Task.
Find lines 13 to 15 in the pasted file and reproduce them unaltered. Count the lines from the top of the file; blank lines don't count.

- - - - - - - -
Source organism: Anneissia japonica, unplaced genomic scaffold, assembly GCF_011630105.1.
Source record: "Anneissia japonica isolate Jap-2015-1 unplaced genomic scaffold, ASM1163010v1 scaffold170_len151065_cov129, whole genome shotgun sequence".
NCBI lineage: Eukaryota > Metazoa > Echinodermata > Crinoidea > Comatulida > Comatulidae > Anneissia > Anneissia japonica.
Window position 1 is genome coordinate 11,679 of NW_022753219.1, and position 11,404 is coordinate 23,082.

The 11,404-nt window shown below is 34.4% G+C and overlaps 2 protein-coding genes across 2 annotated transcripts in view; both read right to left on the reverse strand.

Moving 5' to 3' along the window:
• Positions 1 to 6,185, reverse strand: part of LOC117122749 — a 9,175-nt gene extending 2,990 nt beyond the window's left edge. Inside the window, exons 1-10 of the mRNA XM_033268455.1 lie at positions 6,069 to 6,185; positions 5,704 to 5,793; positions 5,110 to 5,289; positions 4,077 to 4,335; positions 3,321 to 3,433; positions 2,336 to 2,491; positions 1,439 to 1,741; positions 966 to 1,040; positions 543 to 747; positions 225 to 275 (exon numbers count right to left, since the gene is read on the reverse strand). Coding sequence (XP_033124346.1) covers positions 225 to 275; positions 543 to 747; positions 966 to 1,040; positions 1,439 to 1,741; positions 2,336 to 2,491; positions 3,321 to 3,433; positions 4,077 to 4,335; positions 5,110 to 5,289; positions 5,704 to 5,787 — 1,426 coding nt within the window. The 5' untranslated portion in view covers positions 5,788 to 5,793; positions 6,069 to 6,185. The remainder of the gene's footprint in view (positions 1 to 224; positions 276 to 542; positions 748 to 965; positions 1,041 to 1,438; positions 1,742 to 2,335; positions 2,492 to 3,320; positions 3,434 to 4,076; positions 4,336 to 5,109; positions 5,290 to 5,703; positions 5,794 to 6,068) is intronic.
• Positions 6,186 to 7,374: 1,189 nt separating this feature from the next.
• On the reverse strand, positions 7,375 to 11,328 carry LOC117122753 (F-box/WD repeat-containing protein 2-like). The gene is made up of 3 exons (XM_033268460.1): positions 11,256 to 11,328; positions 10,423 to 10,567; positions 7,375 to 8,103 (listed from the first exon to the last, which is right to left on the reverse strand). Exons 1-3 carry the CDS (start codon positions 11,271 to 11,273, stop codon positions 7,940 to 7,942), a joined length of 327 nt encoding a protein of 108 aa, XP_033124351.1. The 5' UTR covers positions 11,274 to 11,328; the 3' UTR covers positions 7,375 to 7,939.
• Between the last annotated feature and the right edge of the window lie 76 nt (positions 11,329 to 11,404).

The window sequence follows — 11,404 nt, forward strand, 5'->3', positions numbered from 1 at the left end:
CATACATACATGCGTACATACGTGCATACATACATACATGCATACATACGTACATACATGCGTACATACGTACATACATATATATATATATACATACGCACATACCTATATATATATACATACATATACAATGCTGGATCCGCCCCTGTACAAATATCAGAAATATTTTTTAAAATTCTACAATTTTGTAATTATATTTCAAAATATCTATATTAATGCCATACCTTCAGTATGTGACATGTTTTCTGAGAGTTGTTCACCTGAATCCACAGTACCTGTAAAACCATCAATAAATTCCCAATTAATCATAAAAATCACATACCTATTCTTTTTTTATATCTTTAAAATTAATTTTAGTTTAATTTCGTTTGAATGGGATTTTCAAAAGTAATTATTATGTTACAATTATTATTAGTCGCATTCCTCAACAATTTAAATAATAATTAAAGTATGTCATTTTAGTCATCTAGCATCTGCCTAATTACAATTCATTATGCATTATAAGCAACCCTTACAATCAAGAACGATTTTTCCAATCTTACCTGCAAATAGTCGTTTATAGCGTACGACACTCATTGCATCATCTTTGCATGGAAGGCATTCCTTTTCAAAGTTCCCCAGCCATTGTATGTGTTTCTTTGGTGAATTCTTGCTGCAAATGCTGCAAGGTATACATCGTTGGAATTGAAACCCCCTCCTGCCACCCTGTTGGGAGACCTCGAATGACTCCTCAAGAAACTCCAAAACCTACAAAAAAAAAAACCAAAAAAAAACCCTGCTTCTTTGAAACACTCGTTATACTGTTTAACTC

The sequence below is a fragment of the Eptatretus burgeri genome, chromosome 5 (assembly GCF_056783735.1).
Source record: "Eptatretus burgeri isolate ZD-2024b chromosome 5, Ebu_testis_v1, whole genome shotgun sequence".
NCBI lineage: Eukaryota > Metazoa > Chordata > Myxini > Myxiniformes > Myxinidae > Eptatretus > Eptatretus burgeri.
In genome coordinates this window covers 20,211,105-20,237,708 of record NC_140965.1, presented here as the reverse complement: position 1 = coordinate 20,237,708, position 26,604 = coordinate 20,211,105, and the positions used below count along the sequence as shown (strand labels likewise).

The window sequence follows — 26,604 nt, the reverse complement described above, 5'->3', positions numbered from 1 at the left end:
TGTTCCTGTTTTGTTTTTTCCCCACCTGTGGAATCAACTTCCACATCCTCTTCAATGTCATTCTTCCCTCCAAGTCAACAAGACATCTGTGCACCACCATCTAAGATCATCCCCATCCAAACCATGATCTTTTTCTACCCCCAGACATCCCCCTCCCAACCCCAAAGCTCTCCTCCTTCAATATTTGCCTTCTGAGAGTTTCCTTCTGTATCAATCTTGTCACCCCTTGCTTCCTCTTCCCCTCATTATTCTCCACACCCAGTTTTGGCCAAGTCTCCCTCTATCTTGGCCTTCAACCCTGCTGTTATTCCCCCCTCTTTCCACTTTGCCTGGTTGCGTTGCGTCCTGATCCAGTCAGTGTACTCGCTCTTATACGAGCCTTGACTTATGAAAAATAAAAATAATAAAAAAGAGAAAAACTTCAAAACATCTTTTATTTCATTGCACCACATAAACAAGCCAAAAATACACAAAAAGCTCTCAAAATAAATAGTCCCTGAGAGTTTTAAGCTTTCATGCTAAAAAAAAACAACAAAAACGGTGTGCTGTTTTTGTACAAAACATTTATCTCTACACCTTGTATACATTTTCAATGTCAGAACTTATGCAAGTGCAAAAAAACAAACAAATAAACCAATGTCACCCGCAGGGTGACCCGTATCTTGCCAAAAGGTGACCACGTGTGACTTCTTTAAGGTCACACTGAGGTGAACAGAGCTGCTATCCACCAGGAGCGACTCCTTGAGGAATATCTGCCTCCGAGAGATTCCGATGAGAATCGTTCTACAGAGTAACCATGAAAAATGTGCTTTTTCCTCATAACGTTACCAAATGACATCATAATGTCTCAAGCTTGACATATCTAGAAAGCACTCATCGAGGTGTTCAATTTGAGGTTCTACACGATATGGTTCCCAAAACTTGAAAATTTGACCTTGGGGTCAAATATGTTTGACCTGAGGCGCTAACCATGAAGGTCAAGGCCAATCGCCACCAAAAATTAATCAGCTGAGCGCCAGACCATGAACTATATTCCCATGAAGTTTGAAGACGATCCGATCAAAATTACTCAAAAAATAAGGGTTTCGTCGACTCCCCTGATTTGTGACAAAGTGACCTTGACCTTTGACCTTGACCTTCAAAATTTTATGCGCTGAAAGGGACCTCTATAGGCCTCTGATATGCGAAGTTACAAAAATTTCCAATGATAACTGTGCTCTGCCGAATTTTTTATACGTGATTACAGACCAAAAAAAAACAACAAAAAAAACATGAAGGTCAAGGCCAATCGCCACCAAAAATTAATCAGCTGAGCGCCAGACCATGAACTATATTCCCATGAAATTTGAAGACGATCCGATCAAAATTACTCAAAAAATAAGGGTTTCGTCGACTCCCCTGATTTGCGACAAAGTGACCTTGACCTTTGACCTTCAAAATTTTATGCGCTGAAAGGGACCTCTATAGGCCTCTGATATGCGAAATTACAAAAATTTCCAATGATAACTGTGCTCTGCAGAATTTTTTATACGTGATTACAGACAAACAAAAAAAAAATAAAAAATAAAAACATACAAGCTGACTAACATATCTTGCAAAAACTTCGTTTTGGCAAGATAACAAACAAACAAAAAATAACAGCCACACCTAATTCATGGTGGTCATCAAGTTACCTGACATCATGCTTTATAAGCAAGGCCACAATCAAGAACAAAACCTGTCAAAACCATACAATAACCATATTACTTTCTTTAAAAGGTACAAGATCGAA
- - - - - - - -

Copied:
The sequence below is a fragment of the Eptatretus burgeri genome, chromosome 5 (assembly GCF_056783735.1).
Source record: "Eptatretus burgeri isolate ZD-2024b chromosome 5, Ebu_testis_v1, whole genome shotgun sequence".
NCBI lineage: Eukaryota > Metazoa > Chordata > Myxini > Myxiniformes > Myxinidae > Eptatretus > Eptatretus burgeri.